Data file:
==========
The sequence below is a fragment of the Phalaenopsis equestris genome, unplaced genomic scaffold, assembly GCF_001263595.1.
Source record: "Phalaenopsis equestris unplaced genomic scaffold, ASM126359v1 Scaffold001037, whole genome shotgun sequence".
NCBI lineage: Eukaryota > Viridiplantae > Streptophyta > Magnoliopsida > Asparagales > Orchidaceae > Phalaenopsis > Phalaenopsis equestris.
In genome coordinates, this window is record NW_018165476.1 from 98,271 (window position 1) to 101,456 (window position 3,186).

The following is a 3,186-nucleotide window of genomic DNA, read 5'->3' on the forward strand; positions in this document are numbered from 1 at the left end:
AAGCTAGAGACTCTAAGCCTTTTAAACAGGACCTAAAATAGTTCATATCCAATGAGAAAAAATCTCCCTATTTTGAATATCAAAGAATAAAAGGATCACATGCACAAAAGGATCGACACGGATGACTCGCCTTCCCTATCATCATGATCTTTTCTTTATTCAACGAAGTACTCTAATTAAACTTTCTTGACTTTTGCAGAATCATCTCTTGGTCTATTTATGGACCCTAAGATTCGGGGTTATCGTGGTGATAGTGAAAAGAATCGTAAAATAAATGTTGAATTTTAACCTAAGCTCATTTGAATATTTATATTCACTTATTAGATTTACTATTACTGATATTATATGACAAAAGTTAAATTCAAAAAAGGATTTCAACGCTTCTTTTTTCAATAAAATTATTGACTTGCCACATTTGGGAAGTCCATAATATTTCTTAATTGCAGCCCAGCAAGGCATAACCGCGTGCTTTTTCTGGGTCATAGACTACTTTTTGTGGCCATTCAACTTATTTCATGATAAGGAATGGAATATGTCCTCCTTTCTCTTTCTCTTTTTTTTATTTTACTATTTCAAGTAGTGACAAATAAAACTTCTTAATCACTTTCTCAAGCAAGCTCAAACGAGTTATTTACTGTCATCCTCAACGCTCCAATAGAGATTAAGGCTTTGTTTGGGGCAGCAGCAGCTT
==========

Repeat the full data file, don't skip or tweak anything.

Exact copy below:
The sequence below is a fragment of the Phalaenopsis equestris genome, unplaced genomic scaffold, assembly GCF_001263595.1.
Source record: "Phalaenopsis equestris unplaced genomic scaffold, ASM126359v1 Scaffold001037, whole genome shotgun sequence".
NCBI lineage: Eukaryota > Viridiplantae > Streptophyta > Magnoliopsida > Asparagales > Orchidaceae > Phalaenopsis > Phalaenopsis equestris.
In genome coordinates, this window is record NW_018165476.1 from 98,271 (window position 1) to 101,456 (window position 3,186).

The following is a 3,186-nucleotide window of genomic DNA, read 5'->3' on the forward strand; positions in this document are numbered from 1 at the left end:
AAGCTAGAGACTCTAAGCCTTTTAAACAGGACCTAAAATAGTTCATATCCAATGAGAAAAAATCTCCCTATTTTGAATATCAAAGAATAAAAGGATCACATGCACAAAAGGATCGACACGGATGACTCGCCTTCCCTATCATCATGATCTTTTCTTTATTCAACGAAGTACTCTAATTAAACTTTCTTGACTTTTGCAGAATCATCTCTTGGTCTATTTATGGACCCTAAGATTCGGGGTTATCGTGGTGATAGTGAAAAGAATCGTAAAATAAATGTTGAATTTTAACCTAAGCTCATTTGAATATTTATATTCACTTATTAGATTTACTATTACTGATATTATATGACAAAAGTTAAATTCAAAAAAGGATTTCAACGCTTCTTTTTTCAATAAAATTATTGACTTGCCACATTTGGGAAGTCCATAATATTTCTTAATTGCAGCCCAGCAAGGCATAACCGCGTGCTTTTTCTGGGTCATAGACTACTTTTTGTGGCCATTCAACTTATTTCATGATAAGGAATGGAATATGTCCTCCTTTCTCTTTCTCTTTTTTTTATTTTACTATTTCAAGTAGTGACAAATAAAACTTCTTAATCACTTTCTCAAGCAAGCTCAAACGAGTTATTTACTGTCATCCTCAACGCTCCAATAGAGATTAAGGCTTTGTTTGGGGCAGCAGCAGCTT